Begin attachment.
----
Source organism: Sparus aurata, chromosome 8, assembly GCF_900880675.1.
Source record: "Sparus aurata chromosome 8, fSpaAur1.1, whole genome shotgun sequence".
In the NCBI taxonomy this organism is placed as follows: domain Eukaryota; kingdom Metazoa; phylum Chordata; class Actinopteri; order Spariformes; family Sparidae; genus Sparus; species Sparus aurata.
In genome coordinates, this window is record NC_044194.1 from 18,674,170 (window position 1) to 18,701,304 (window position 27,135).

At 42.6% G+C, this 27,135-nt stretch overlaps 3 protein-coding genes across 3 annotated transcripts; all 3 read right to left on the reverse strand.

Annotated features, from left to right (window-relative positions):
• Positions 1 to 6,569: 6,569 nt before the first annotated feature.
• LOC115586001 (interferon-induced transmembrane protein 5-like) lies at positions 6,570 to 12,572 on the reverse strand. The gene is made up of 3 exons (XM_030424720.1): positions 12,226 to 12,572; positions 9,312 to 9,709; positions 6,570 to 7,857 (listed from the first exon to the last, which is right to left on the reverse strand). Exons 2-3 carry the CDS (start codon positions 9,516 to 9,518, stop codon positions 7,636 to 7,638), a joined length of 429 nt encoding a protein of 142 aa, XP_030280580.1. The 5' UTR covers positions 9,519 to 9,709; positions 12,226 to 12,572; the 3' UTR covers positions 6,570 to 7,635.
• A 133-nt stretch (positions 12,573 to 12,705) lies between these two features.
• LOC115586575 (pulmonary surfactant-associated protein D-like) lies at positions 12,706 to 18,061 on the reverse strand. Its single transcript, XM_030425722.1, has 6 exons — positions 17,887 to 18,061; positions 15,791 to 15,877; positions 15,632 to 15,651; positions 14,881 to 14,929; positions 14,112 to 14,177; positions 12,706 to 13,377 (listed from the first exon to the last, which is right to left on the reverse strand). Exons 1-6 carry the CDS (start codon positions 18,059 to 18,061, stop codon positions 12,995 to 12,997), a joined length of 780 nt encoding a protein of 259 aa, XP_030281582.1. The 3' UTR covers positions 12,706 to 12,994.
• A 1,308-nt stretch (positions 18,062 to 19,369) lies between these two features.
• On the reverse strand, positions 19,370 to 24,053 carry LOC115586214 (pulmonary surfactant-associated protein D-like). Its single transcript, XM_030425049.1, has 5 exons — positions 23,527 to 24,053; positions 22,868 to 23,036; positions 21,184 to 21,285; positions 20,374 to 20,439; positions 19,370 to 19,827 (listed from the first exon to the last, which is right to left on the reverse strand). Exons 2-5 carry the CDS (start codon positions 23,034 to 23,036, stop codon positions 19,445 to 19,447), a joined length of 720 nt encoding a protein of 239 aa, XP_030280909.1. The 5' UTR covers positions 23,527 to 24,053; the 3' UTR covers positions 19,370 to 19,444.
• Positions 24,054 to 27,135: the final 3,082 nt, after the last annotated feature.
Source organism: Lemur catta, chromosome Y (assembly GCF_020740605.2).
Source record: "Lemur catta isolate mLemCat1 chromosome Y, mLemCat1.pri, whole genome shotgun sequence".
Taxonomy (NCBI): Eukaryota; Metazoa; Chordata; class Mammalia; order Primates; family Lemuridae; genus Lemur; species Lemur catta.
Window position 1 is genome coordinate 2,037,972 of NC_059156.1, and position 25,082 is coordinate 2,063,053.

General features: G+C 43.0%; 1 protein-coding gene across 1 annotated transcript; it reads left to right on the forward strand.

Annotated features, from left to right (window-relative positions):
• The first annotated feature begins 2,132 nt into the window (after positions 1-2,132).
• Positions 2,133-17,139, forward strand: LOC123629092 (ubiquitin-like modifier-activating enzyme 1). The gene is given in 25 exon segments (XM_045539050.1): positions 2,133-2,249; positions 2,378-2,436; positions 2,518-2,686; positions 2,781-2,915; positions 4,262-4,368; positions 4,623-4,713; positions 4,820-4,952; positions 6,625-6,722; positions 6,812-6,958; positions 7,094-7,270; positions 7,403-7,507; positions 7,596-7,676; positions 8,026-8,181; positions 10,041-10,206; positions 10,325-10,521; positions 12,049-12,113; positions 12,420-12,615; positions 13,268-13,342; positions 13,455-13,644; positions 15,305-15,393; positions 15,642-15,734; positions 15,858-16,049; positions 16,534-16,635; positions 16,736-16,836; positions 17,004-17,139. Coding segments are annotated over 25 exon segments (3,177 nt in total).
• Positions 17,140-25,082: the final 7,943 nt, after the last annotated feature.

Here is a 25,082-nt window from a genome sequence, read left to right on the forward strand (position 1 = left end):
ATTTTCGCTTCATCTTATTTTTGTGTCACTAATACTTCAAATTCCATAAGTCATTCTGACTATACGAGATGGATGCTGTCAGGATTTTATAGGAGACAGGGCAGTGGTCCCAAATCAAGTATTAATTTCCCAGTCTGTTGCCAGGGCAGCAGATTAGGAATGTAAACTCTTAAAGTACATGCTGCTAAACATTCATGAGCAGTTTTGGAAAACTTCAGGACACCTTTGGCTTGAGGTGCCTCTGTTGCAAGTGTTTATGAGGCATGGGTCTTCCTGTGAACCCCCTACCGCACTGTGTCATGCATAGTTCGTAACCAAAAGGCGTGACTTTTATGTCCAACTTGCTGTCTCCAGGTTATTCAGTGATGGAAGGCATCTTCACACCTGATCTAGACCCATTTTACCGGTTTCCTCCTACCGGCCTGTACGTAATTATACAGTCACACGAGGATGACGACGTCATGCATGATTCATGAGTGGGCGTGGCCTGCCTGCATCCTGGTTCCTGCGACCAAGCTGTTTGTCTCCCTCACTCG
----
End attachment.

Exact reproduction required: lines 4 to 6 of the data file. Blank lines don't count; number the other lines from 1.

In genome coordinates, this window is record NC_044194.1 from 18,674,170 (window position 1) to 18,701,304 (window position 27,135).

At 42.6% G+C, this 27,135-nt stretch overlaps 3 protein-coding genes across 3 annotated transcripts; all 3 read right to left on the reverse strand.

Annotated features, from left to right (window-relative positions):